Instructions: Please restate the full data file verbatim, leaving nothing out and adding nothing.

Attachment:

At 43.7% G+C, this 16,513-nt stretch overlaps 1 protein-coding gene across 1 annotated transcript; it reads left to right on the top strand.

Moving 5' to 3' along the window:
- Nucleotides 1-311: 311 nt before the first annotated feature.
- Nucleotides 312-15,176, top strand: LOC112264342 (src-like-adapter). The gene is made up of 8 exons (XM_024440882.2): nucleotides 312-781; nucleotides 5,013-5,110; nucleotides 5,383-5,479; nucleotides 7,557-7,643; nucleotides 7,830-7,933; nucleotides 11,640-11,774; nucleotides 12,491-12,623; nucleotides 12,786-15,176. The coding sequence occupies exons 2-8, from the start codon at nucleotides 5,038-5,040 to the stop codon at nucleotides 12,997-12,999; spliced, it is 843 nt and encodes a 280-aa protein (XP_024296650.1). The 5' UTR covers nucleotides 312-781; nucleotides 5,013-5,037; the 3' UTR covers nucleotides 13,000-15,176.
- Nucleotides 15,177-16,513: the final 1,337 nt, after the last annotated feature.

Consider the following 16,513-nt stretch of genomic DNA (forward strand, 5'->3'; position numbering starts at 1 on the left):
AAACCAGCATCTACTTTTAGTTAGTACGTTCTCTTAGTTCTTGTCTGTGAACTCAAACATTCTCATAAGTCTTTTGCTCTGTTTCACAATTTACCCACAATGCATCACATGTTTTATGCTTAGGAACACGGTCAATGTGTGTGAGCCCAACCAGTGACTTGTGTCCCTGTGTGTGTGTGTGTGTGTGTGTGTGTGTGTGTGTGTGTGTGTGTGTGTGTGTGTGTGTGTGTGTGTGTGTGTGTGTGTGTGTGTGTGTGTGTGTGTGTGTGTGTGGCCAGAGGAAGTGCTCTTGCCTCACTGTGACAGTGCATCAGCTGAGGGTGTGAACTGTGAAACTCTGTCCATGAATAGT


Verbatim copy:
At 43.7% G+C, this 16,513-nt stretch overlaps 1 protein-coding gene across 1 annotated transcript; it reads left to right on the top strand.

Moving 5' to 3' along the window:
- Nucleotides 1-311: 311 nt before the first annotated feature.
- Nucleotides 312-15,176, top strand: LOC112264342 (src-like-adapter). The gene is made up of 8 exons (XM_024440882.2): nucleotides 312-781; nucleotides 5,013-5,110; nucleotides 5,383-5,479; nucleotides 7,557-7,643; nucleotides 7,830-7,933; nucleotides 11,640-11,774; nucleotides 12,491-12,623; nucleotides 12,786-15,176. The coding sequence occupies exons 2-8, from the start codon at nucleotides 5,038-5,040 to the stop codon at nucleotides 12,997-12,999; spliced, it is 843 nt and encodes a 280-aa protein (XP_024296650.1). The 5' UTR covers nucleotides 312-781; nucleotides 5,013-5,037; the 3' UTR covers nucleotides 13,000-15,176.
- Nucleotides 15,177-16,513: the final 1,337 nt, after the last annotated feature.

Consider the following 16,513-nt stretch of genomic DNA (forward strand, 5'->3'; position numbering starts at 1 on the left):
AAACCAGCATCTACTTTTAGTTAGTACGTTCTCTTAGTTCTTGTCTGTGAACTCAAACATTCTCATAAGTCTTTTGCTCTGTTTCACAATTTACCCACAATGCATCACATGTTTTATGCTTAGGAACACGGTCAATGTGTGTGAGCCCAACCAGTGACTTGTGTCCCTGTGTGTGTGTGTGTGTGTGTGTGTGTGTGTGTGTGTGTGTGTGTGTGTGTGTGTGTGTGTGTGTGTGTGTGTGTGTGTGTGTGTGTGTGTGTGTGTGTGTGTGTGGCCAGAGGAAGTGCTCTTGCCTCACTGTGACAGTGCATCAGCTGAGGGTGTGAACTGTGAAACTCTGTCCATGAATAGT